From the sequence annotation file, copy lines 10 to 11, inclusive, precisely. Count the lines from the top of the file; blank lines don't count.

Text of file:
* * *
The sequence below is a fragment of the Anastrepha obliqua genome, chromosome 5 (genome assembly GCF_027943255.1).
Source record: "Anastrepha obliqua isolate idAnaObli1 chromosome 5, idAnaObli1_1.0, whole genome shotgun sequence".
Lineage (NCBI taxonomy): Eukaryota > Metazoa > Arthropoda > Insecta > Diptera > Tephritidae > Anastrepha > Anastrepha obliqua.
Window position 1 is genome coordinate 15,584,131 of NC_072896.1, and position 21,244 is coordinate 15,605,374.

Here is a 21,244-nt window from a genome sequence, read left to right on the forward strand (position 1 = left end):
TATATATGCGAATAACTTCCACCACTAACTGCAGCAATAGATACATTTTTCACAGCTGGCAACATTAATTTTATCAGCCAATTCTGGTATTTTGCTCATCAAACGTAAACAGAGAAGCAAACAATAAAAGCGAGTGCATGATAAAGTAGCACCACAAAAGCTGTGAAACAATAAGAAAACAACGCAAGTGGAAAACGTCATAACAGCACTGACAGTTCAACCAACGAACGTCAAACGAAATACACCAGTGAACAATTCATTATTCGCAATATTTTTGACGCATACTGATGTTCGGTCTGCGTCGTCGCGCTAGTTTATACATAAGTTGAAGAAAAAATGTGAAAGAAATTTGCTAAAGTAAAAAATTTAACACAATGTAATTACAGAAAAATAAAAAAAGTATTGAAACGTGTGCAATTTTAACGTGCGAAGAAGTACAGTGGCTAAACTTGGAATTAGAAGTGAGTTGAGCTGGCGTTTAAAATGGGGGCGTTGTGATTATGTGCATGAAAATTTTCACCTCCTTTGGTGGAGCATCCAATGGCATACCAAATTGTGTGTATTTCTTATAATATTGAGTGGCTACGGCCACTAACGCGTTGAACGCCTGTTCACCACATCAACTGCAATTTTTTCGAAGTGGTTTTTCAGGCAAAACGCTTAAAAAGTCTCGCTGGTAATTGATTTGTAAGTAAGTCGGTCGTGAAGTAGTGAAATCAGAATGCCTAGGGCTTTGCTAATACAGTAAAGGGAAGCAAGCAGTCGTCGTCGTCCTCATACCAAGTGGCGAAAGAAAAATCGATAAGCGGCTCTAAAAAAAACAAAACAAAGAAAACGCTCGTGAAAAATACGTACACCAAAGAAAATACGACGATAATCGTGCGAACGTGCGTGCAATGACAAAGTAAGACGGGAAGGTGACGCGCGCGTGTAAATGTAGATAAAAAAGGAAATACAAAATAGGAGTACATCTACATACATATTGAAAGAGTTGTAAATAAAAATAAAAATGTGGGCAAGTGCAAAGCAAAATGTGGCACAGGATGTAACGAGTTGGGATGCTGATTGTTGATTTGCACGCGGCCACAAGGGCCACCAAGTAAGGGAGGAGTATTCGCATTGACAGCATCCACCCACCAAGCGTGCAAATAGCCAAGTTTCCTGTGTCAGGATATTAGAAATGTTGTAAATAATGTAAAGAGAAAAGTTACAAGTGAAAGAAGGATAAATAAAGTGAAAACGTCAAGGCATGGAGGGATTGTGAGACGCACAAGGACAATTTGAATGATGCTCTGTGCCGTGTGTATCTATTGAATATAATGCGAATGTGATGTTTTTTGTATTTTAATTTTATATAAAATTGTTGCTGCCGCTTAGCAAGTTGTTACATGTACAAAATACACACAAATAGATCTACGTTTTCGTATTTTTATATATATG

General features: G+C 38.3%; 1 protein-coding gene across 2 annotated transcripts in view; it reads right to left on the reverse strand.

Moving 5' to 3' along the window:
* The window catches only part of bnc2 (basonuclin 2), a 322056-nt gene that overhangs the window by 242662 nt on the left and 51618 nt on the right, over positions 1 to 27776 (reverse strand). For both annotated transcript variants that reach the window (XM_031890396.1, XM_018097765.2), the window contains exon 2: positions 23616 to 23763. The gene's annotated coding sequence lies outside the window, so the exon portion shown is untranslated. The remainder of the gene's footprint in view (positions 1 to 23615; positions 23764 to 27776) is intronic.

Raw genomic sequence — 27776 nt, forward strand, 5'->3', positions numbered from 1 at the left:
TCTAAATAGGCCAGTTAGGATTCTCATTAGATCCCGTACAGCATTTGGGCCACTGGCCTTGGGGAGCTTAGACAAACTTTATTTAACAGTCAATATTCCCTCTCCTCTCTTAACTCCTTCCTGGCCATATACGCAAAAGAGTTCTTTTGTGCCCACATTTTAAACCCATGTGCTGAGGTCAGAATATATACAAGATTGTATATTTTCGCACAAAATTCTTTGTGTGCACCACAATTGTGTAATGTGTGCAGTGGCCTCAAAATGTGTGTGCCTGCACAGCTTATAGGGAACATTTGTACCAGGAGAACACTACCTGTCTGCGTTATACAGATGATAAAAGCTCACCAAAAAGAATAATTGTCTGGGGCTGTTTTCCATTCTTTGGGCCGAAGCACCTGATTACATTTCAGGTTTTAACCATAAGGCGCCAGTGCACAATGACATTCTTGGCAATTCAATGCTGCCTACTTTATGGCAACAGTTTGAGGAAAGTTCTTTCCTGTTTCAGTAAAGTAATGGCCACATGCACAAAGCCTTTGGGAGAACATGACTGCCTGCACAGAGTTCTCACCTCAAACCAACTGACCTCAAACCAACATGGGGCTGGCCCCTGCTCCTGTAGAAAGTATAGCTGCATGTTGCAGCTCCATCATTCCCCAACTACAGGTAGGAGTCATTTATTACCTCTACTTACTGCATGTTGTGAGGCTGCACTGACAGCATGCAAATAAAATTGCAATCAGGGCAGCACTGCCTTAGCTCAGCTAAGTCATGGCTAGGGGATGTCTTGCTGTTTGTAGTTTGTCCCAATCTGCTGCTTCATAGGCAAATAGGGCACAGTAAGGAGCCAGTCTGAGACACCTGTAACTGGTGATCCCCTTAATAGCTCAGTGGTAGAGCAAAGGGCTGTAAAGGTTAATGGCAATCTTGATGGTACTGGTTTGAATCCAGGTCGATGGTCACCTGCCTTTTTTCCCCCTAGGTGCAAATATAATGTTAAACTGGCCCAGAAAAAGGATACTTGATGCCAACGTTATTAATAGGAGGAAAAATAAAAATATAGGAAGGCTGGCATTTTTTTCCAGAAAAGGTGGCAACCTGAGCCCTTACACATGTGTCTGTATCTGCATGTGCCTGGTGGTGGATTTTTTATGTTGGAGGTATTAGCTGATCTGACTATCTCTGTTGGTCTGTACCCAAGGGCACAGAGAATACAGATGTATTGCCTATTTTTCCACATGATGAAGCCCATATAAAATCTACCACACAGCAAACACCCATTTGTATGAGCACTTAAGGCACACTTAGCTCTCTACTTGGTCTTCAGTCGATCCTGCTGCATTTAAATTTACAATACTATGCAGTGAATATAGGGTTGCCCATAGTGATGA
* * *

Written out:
Raw genomic sequence — 27776 nt, forward strand, 5'->3', positions numbered from 1 at the left:
TCTAAATAGGCCAGTTAGGATTCTCATTAGATCCCGTACAGCATTTGGGCCACTGGCCTTGGGGAGCTTAGACAAACTTTATTTAACAGTCAATATTCCCTCTCCTCTCTTAACTCCTTCCTGGCCATATACGCAAAAGAGTTCTTTTGTGCCCACATTTTAAACCCATGTGCTGAGGTCAGAATATATACAAGATTGTATATTTTCGCACAAAATTCTTTGTGTGCACCACAATTGTGTAATGTGTGCAGTGGCCTCAAAATGTGTGTGCCTGCACAGCTTATAGGGAACATTTGTACCAGGAGAACACTACCTGTCTGCGTTATACAGATGATAAAAGCTCACCAAAAAGAATAATTGTCTGGGGCTGTTTTCCATTCTTTGGGCCGAAGCACCTGATTACATTTCAGGTTTTAACCATAAGGCGCCAGTGCACAATGACATTCTTGGCAATTCAATGCTGCCTACTTTATGGCAACAGTTTGAGGAAAGTTCTTTCCTGTTTCAGTAAAGTAATGGCCACATGCACAAAGCCTTTGGGAGAACATGACTGCCTGCACAGAGTTCTCACCTCAAACCAACTGACCTCAAACCAACATGGGGCTGGCCCCTGCTCCTGTAGAAAGTATAGCTGCATGTTGCAGCTCCATCATTCCCCAACTACAGGTAGGAGTCATTTATTACCTCTACTTACTGCATGTTGTGAGGCTGCACTGACAGCATGCAAATAAAATTGCAATCAGGGCAGCACTGCCTTAGCTCAGCTAAGTCATGGCTAGGGGATGTCTTGCTGTTTGTAGTTTGTCCCAATCTGCTGCTTCATAGGCAAATAGGGCACAGTAAGGAGCCAGTCTGAGACACCTGTAACTGGTGATCCCCTTAATAGCTCAGTGGTAGAGCAAAGGGCTGTAAAGGTTAATGGCAATCTTGATGGTACTGGTTTGAATCCAGGTCGATGGTCACCTGCCTTTTTTCCCCCTAGGTGCAAATATAATGTTAAACTGGCCCAGAAAAAGGATACTTGATGCCAACGTTATTAATAGGAGGAAAAATAAAAATATAGGAAGGCTGGCATTTTTTTCCAGAAAAGGTGGCAACCTGAGCCCTTACACATGTGTCTGTATCTGCATGTGCCTGGTGGTGGATTTTTTATGTTGGAGGTATTAGCTGATCTGACTATCTCTGTTGGTCTGTACCCAAGGGCACAGAGAATACAGATGTATTGCCTATTTTTCCACATGATGAAGCCCATATAAAATCTACCACACAGCAAACACCCATTTGTATGAGCACTTAAGGCACACTTAGCTCTCTACTTGGTCTTCAGTCGATCCTGCTGCATTTAAATTTACAATACTATGCAGTGAATATAGGGTTGCCCATAGTGATGA